For the past two years Rex Ryan and his Jets have been the most exciting NFL team on and off the field. Their no-nonsense, us vs. the world attitude has been the breath of fresh air that had long been missing from the NFL.
New York coach, Ryan, has been the architect of this Jets revival. Since becoming head coach, Ryan’s team has come to embody his distinct personality; bold, brash and unapologetic, Ryan and his Jets are never scared to speak their mind or to state that they are the best team in the NFL. Ryan has even gone so far as to guarantee that the Jets would be Super Bowl champions in 2010. While Ryan’s brash guarantees about his team have irritated some fans and seem completely outrageous to most, many people are enamored by his personality.
In hiring Ryan, the Jets secured a dynamic, charismatic leader. They got a coach who isn’t afraid to take on the world and one who isn’t afraid to make wild guarantees. This is what is so exciting about Rex Ryan and this is exactly what the NFL needs more of: coaches willing to let their personalities show. More coaches who are willing to talk trash about their opponents, more coaches who aren’t afraid to make bold statements.
Too many coaches in the NFL these days fit your average cookie cutter mold: indistinguishable from one another, humourless and way too poised. For the most part, most of the coaches in the NFL today are straight up boring. Watch clips from the coaches’ press conferences and see what I mean. Watch a press conference with Ryan, however, and you never know what you might get. If I didn’t have class everyday or could afford the NFL Network, I would tune in just to watch Ryan’s press conferences. This is the attraction of these New York Jets. You never know what you might get. This anticipation of the unexpected is exactly what the NFL has been missing recently.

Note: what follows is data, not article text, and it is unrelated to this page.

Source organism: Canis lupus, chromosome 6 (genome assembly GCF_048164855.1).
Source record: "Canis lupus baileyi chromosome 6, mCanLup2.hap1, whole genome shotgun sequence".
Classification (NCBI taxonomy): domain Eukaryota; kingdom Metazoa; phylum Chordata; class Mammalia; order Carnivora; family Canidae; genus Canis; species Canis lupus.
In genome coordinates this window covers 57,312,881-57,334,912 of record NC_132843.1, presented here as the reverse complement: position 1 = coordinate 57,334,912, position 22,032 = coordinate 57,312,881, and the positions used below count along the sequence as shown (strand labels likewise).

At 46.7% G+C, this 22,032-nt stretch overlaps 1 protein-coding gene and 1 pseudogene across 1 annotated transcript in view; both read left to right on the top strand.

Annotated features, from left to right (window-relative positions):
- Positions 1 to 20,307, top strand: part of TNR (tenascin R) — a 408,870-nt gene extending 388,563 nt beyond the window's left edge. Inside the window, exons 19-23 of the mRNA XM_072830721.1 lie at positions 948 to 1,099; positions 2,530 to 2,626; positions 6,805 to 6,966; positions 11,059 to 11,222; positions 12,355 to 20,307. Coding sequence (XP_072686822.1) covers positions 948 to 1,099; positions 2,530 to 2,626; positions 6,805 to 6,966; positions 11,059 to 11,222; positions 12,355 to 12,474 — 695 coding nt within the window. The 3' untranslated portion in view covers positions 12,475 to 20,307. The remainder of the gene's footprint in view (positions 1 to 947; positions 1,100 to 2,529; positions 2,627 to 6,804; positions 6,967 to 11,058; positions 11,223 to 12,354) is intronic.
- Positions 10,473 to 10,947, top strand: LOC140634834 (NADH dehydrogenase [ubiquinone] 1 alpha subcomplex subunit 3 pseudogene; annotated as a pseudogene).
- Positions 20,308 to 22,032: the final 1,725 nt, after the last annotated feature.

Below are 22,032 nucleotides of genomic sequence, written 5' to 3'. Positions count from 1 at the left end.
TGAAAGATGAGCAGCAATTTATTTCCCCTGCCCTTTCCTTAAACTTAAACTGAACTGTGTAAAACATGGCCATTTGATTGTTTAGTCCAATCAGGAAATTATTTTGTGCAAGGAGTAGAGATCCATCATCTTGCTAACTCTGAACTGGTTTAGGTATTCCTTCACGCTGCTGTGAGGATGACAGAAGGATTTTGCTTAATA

Ryan and the Jets are filling the abscences left in recent years by NFL players such as Clinton Portis, Terrell Owens and Chad Ochocinco. Portis used to show up to each Thursday press conference assuming a different persona, but now, as Portis enters the twilight years of his career, it is safe to say that we have probably seen the last of Portis’ alter ego “Dolemite Jenkins.” Owens, who is now also in his last years in the league, started his career off just as entertaining off the field as he was on the field.
From Owens’ infamous taunting of Dallas when he played in San Francisco, to his sideline arguments with Donovan McNabb in Philadelphia and now with his partnership with Chad Ochocinco in Cincinnati, Owens has, for the most part, been good for amusement. But as of late his entertainment value has begun to drop. After spending one year with the NFL’s equivalent of a black hole, the Buffalo Bills, and now one year with the Cincinnati Bengals, Owens’ antics have begun to grow old. The partnership between Owens and Ochocinco started out promising but quickly led to a 4-12 record for the team and to a crappy reality show titled The T.Ocho Show.
Ochocinco has also quickly gone from entertaining to non-existent, experiencing one of his worst statistical seasons this year. How could the man, who one season kept a list of the cornerbacks he torched, come to this? Time will only tell if Ochocinco can make a return to his form of years past.
This is why Ryan and the Jets are so important to the NFL. Their distinct personality and charisma can’t help but suck you in. Whether you love or hate Ryan and his Jets, they still manage to capture both the attention of those who love them and those who hate them. Every week there is some new controversy that focuses everyone’s attention on the Jets. One week it’s a star player’s training camp holdout, the next it’s a Jets player calling Tom Brady an “asshole.”
How many other teams in the NFL can say that their head coach may have tried his hand in amateur foot fetish videos? Not many would be my guess. That’s why Rex Ryan would be my NFL MVP.